Research Journal for Veterinary Practitioners

Short Communication
Res. j. vet. pract. 2 (4): 63 - 66
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Bakhtullah1, Farzana Parveen1, Muhammad Shahid2, Abdul Basit3*, Mirza Ali Khan2, Saddiqa Gul4, Inamullah Wazir5, Raqeebullah1, Kashif Rahim3
1Department of Zoology, Hazara University Mansehra, Khyber PakhtunKhwa, Pakistan; 2Microbiology and Biotechnology Center, Veterinary Research Institute, Khyber PakhtunKhwa, Peshawar, 25000, Pakistan; 3Department of Microbiology, Kohat University of Science and Technology, Khyber PakhtunKhwa, 26000, Pakistan ;4Department of Microbiology, Quid –e–Azam University Islamabad, Pakistan; 5Department of Animal Health, The University of Agriculture Peshawar, Pakistan
*Corresponding author:

Brucellosis considered as the most important zoonotic disease worldwide. The diagnosis of brucellosis in bovines requires the use of more than one serological test for routine diagnosis. Present study was conducted to estimate the occurrence and prevalence of brucellosis in the lactating dairy cattle located in Bannu and Lakki Marwat districts of Khyber PakhtunKhwa, Pakistan. A total of 302 blood and milk samples were collected from different breed of cattle. The blood and milk samples were screened for brucellosis on the basis of serum plate agglutination test (SPAT) and Milk Ring Test (MRT), respectively. The overall prevalence of brucellosis was found 5.2% and 10.9% in District Bannu and Lakki Marwat, respectively, moreover prevalence of brucellosis on basis of SPAT and MRT showed 7.94% and 3.97% respectively. On the basis of breeding pattern, prevalence of brucellosis was found 10.2%, 19% and 13% in local breed, Friesian cross and Jersey cross respectively and no significant association was found among them (P > 0.05). Higher prevalence of brucellosis was found in cattle with age group of greater than five years with statistically significant association (P<0.05). Moreover, in case of breeding practice the prevalence of brucellosis was found higher within unknown source of breeding followed by community bull and artificial insemination (P > 0.05). Furthermore, higher prevalence of brucellosis was found in animals that were set free for grazing compared to stall feeder animals (P > 0.05). It can be therefore concluded that regular screening of animals for brucellosis in these areas is required to control this disease.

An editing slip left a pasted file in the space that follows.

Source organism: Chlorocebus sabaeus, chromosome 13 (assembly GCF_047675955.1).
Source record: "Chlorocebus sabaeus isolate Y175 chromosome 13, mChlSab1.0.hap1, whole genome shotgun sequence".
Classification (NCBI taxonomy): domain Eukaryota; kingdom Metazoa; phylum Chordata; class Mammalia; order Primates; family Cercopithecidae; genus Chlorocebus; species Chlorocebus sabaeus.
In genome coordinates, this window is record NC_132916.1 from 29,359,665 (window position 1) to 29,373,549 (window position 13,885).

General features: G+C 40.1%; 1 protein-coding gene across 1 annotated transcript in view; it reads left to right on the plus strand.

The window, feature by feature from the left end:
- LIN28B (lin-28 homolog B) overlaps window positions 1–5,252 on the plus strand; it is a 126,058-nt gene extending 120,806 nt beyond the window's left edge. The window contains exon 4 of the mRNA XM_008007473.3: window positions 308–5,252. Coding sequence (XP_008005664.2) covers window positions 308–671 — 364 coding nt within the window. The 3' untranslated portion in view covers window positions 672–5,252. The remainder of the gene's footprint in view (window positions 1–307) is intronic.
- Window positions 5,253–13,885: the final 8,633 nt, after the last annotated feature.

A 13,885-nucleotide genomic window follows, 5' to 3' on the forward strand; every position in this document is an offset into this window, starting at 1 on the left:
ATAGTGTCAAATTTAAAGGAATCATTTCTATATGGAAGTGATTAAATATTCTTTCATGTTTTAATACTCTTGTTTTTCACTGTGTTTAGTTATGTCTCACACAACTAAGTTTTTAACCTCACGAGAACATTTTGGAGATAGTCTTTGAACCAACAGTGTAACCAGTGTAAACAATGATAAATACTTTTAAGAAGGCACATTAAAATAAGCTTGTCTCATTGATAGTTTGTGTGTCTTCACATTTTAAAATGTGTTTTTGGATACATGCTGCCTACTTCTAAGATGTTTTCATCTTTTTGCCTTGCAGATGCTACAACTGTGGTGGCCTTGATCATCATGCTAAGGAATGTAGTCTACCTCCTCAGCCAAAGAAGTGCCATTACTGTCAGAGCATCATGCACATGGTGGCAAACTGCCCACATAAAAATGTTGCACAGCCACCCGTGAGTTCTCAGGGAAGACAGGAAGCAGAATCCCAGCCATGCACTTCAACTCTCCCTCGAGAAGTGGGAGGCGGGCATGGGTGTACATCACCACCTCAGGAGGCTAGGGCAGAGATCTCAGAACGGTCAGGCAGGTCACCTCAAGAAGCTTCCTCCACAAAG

Key Words: Brucellosis, Cattle, SPAT, MRT, Bannu, Lakki Marwat